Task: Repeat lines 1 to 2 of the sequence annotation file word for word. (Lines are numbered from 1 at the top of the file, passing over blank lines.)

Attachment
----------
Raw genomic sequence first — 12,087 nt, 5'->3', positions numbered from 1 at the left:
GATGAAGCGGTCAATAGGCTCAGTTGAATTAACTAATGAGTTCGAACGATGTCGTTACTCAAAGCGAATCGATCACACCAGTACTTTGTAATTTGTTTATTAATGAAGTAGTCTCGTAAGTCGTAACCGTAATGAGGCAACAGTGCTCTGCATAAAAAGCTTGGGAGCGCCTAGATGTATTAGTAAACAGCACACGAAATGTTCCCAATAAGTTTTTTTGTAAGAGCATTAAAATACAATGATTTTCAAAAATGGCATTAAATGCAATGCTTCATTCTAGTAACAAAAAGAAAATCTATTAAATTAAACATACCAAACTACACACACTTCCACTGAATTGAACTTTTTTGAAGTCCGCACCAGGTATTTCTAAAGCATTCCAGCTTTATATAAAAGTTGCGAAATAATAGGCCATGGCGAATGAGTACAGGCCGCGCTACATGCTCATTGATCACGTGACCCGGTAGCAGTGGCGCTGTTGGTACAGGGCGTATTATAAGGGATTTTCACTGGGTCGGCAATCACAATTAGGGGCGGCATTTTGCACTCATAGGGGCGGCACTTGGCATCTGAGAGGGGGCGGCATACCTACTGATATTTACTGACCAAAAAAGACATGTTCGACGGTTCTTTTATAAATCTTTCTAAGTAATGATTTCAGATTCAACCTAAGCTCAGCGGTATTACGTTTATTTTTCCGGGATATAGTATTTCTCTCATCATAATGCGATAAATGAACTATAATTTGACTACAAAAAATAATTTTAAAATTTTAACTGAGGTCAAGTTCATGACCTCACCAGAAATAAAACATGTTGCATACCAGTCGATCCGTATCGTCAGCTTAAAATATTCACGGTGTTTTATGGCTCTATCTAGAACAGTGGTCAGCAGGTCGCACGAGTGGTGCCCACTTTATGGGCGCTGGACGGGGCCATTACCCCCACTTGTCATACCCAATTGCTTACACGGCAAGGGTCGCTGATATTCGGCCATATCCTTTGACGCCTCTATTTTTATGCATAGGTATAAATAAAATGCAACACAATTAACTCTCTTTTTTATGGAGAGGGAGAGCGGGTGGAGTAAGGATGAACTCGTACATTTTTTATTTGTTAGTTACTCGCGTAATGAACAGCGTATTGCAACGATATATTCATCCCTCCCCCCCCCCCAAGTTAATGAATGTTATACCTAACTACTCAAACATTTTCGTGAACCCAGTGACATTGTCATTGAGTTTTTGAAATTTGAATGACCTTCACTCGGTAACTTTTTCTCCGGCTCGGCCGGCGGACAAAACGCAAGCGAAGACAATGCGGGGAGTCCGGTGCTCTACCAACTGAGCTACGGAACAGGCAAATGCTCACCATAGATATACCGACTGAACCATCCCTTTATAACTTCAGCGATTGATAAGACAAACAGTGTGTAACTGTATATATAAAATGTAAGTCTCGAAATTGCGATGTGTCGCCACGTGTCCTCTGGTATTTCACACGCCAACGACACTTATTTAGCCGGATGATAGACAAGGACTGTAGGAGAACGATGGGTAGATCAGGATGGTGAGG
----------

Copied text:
Raw genomic sequence first — 12,087 nt, 5'->3', positions numbered from 1 at the left:
GATGAAGCGGTCAATAGGCTCAGTTGAATTAACTAATGAGTTCGAACGATGTCGTTACTCAAAGCGAATCGATCACACCAGTACTTTGTAATTTGTTTATTAATGAAGTAGTCTCGTAAGTCGTAACCGTAATGAGGCAACAGTGCTCTGCATAAAAAGCTTGGGAGCGCCTAGATGTATTAGTAAACAGCACACGAAATGTTCCCAATAAGTTTTTTTGTAAGAGCATTAAAATACAATGATTTTCAAAAATGGCATTAAATGCAATGCTTCATTCTAGTAACAAAAAGAAAATCTATTAAATTAAACATACCAAACTACACACACTTCCACTGAATTGAACTTTTTTGAAGTCCGCACCAGGTATTTCTAAAGCATTCCAGCTTTATATAAAAGTTGCGAAATAATAGGCCATGGCGAATGAGTACAGGCCGCGCTACATGCTCATTGATCACGTGACCCGGTAGCAGTGGCGCTGTTGGTACAGGGCGTATTATAAGGGATTTTCACTGGGTCGGCAATCACAATTAGGGGCGGCATTTTGCACTCATAGGGGCGGCACTTGGCATCTGAGAGGGGGCGGCATACCTACTGATATTTACTGACCAAAAAAGACATGTTCGACGGTTCTTTTATAAATCTTTCTAAGTAATGATTTCAGATTCAACCTAAGCTCAGCGGTATTACGTTTATTTTTCCGGGATATAGTATTTCTCTCATCATAATGCGATAAATGAACTATAATTTGACTACAAAAAATAATTTTAAAATTTTAACTGAGGTCAAGTTCATGACCTCACCAGAAATAAAACATGTTGCATACCAGTCGATCCGTATCGTCAGCTTAAAATATTCACGGTGTTTTATGGCTCTATCTAGAACAGTGGTCAGCAGGTCGCACGAGTGGTGCCCACTTTATGGGCGCTGGACGGGGCCATTACCCCCACTTGTCATACCCAATTGCTTACACGGCAAGGGTCGCTGATATTCGGCCATATCCTTTGACGCCTCTATTTTTATGCATAGGTATAAATAAAATGCAACACAATTAACTCTCTTTTTTATGGAGAGGGAGAGCGGGTGGAGTAAGGATGAACTCGTACATTTTTTATTTGTTAGTTACTCGCGTAATGAACAGCGTATTGCAACGATATATTCATCCCTCCCCCCCCCCCAAGTTAATGAATGTTATACCTAACTACTCAAACATTTTCGTGAACCCAGTGACATTGTCATTGAGTTTTTGAAATTTGAATGACCTTCACTCGGTAACTTTTTCTCCGGCTCGGCCGGCGGACAAAACGCAAGCGAAGACAATGCGGGGAGTCCGGTGCTCTACCAACTGAGCTACGGAACAGGCAAATGCTCACCATAGATATACCGACTGAACCATCCCTTTATAACTTCAGCGATTGATAAGACAAACAGTGTGTAACTGTATATATAAAATGTAAGTCTCGAAATTGCGATGTGTCGCCACGTGTCCTCTGGTATTTCACACGCCAACGACACTTATTTAGCCGGATGATAGACAAGGACTGTAGGAGAACGATGGGTAGATCAGGATGGTGAGG